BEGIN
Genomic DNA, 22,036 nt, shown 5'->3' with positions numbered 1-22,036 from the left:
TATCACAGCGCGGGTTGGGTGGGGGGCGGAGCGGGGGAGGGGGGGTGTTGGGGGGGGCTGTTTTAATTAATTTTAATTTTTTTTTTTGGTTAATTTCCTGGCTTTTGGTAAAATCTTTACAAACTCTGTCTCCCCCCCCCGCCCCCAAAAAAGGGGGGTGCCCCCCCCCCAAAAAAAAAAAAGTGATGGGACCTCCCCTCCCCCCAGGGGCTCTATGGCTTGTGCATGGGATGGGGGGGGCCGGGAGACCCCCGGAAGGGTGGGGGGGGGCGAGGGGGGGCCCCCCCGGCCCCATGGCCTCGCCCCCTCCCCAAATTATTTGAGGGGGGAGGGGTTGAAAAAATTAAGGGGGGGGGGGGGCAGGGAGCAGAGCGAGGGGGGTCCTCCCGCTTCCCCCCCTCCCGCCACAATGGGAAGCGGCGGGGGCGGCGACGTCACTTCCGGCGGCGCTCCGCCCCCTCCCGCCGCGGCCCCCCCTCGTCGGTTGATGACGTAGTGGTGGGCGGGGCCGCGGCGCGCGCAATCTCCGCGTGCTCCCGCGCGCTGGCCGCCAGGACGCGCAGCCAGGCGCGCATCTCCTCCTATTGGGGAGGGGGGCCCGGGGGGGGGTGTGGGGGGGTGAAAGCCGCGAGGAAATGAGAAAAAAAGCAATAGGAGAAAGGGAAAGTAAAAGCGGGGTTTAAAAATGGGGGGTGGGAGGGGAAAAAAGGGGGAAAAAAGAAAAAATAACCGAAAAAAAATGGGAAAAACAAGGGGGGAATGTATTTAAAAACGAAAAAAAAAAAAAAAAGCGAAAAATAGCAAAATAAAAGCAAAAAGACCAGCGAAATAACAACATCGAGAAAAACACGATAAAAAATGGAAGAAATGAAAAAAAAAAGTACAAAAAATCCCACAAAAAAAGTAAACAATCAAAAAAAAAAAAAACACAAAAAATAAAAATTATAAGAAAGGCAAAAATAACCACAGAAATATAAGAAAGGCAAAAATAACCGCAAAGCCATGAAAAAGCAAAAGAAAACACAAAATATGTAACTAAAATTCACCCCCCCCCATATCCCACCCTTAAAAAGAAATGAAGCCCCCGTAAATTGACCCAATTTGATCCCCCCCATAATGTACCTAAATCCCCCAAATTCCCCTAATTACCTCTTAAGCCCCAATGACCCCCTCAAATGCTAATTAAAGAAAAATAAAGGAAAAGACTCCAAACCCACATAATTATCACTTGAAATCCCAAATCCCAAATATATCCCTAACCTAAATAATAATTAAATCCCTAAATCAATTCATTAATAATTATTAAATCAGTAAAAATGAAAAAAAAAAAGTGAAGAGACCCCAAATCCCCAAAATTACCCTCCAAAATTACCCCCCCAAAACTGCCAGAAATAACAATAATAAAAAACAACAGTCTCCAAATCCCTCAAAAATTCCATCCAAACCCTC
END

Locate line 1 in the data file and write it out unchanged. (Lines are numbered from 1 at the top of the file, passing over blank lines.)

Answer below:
Genomic DNA, 22,036 nt, shown 5'->3' with positions numbered 1-22,036 from the left: